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Affordable Care Act Lawsuits On Track For Supreme Court Review In 2012

The ACA Litigation Blog reports that there are now four ObamaCare cases scheduled to be argued at the Court of Appeals level this summer:

May 10: Virginia v. Sebelius and Liberty University v. Geithner at the Fourth Circuit (Richmond).

June 1: Thomas More Law Center v. Obama at the Sixth Circuit (Cincinnati).

June 8: Florida v. HHS at the Eleventh Circuit (Atlanta).

Yet to be scheduled: Seven-Sky v. Holder (CADC), Baldwin v. Sebelius (CA9), and N.J. Physicians v. President (CA3).

What this means is that all of these cases could theoretically reach the Supreme Court by the fall:

The reason is that, with now four cases to be heard by the courts of appeals on an expedited basis in May and June, the decisions from the circuits are likely to come down by the end of the summer. The losing side then has 90 days to file a petition for a writ of certiorari, and the winner 30 days to respond, at which point the petition will be calendared at the Supreme Court. (The loser can accelerate the schedule by filing the cert petition sooner.)

It now seems quite likely that at least one of these cases, and perhaps several, will generate petitions for certiorari soon enough for the Court to resolve them before mid-January 2012. (That is typically the cut-off between Terms; petitions granted after mid-January are typically argued the following autumn.) Thus, the timeline is such that the Court is likely to grant one of the cert petitions in late fall of this year, hear argument in the spring of 2012, and issue a decision by the end of June 2012.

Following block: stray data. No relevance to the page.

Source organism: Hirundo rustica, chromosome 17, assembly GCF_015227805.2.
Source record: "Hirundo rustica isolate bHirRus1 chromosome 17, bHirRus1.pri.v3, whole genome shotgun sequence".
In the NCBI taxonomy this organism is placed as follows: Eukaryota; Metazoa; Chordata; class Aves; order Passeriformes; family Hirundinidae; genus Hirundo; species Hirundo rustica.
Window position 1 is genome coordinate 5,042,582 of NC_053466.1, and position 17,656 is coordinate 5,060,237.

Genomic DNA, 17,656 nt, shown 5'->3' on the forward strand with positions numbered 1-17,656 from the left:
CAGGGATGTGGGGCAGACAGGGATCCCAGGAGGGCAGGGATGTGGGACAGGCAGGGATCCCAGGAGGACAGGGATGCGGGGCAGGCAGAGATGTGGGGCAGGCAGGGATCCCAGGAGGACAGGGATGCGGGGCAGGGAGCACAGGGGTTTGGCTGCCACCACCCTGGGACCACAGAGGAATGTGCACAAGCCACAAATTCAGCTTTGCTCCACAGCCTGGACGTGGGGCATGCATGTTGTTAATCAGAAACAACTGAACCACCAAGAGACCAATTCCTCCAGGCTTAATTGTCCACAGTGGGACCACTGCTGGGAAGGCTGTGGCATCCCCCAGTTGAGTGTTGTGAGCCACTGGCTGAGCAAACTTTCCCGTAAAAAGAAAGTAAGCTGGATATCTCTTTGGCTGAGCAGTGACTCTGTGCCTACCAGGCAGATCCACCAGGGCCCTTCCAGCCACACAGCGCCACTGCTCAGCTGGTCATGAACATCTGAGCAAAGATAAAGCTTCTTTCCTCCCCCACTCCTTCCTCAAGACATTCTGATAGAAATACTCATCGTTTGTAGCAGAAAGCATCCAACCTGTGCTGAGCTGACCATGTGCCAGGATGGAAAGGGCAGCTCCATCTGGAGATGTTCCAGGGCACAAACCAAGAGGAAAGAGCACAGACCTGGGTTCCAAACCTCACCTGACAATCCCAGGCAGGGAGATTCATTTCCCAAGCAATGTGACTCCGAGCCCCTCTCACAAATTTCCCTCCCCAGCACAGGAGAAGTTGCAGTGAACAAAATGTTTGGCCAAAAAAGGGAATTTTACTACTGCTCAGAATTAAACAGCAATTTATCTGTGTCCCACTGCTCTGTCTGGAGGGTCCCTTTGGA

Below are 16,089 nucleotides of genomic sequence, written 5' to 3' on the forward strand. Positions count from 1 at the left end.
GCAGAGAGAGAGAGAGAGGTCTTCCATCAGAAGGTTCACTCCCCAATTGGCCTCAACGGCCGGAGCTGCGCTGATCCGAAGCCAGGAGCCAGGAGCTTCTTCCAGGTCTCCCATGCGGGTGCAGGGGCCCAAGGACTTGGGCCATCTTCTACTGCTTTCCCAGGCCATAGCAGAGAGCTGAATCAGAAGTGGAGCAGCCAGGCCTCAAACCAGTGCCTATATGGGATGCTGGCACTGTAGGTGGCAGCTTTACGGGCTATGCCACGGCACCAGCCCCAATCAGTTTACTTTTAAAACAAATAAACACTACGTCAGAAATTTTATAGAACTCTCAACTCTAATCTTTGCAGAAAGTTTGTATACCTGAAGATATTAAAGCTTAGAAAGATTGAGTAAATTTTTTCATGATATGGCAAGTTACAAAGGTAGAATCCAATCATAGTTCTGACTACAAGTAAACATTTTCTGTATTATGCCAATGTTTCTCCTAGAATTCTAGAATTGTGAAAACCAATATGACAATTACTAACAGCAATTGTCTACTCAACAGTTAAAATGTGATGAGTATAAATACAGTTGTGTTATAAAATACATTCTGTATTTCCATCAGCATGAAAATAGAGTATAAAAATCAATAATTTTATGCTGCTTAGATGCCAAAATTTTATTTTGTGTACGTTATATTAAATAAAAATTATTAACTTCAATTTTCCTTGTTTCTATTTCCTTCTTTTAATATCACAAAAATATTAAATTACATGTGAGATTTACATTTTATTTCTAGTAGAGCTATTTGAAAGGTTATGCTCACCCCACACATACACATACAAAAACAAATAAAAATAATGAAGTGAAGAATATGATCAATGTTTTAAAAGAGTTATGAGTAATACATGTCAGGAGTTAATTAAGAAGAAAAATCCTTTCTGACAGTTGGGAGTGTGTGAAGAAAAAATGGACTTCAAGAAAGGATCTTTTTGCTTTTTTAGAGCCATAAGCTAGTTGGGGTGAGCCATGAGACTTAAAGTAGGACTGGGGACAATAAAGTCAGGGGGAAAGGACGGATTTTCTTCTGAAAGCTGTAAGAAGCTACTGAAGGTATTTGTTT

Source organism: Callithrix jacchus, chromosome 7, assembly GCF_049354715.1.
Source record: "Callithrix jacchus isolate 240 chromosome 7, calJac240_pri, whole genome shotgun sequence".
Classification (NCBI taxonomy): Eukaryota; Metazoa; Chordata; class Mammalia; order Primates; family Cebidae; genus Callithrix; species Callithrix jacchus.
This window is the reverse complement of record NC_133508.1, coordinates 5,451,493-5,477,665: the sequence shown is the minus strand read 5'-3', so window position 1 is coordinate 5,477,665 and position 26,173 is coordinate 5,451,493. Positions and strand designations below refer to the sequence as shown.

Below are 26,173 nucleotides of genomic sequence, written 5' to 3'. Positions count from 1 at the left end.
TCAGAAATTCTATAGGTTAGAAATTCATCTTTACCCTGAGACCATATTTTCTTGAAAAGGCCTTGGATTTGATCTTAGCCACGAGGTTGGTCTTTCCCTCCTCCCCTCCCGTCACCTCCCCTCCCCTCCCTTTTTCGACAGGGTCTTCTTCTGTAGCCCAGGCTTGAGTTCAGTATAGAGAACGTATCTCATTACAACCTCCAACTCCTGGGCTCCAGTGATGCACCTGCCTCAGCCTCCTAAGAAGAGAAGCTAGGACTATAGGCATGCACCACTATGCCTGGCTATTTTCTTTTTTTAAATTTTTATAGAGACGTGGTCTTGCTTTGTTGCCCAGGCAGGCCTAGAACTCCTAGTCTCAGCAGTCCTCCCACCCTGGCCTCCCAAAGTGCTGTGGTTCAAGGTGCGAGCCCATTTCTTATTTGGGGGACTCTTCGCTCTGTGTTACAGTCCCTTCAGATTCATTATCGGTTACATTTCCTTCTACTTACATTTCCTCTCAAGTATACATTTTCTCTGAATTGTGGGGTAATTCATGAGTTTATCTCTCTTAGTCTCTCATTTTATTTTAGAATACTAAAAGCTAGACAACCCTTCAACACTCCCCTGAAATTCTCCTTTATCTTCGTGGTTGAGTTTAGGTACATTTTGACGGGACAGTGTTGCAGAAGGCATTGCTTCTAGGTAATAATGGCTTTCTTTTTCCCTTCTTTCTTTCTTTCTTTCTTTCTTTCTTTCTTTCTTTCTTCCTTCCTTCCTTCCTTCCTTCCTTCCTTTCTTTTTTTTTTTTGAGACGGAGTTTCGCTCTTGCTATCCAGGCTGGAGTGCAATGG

There are several caveats, of course. The Courts of Appeals could take time issuing their decisions, meaning that the time to appeal to the Supreme Court would be pushed back and the case may not get argued until the October 2012 term. Given that all three courts have placed these cases on an expedited calender, though, that seems unlikely. With regard to Virginia v. Sebelius specifically, the Supreme Court could decide to accept Virginia’s application for direct appeal to the Supreme Court, although that seems unlikely. Finally, of course, the Court could decide not to accept any of these cases for appeal but that also seems unlikely given the fact that they impact such a substantial federal law.

More likely than not, then, the Supreme Court seems on track to issue a decision on whether or not President Obama’s signature legislative achievement is Constitutional right before the start of the 2012 election campaign. That should make things very interesting.

 

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About Doug Mataconis
Doug holds a B.A. in Political Science from Rutgers University and J.D. from George Mason University School of Law. He joined the staff of OTB in May, 2010 and also writes at Below The Beltway. Follow Doug on Twitter | Facebook

Comments

  1. hey norm says:

    interesting indeed.
    from where i sit it’s pretty much a done deal that scalia will placate his masters – the koch brothers – and contradict all his past rulings that apply in order to rule that the ACA is unconstitutional. of course it’s possible that scalia suprises us, so i call dibs on the ice skate franchise in hell. (when hell freezes over – get it?)
    so…given that…does the dem. base rally against the supremes and support obama, or is it demoralized and stays home? and what of independents?
    interesting indeed.

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  2. TG Chicago says:

    I would think that the Democratic base would believe it’s important to keep Obama in office in the hopes that a vacancy could arise amongst the Supreme Court’s rightwing bloc.

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  3. TG Chicago says:

    There’s an entire wiki page about this. It’s far from a settled issue.

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  4. TG Chicago says:

    (oopsie, last post is in the wrong thread – feel free to delete that and this)

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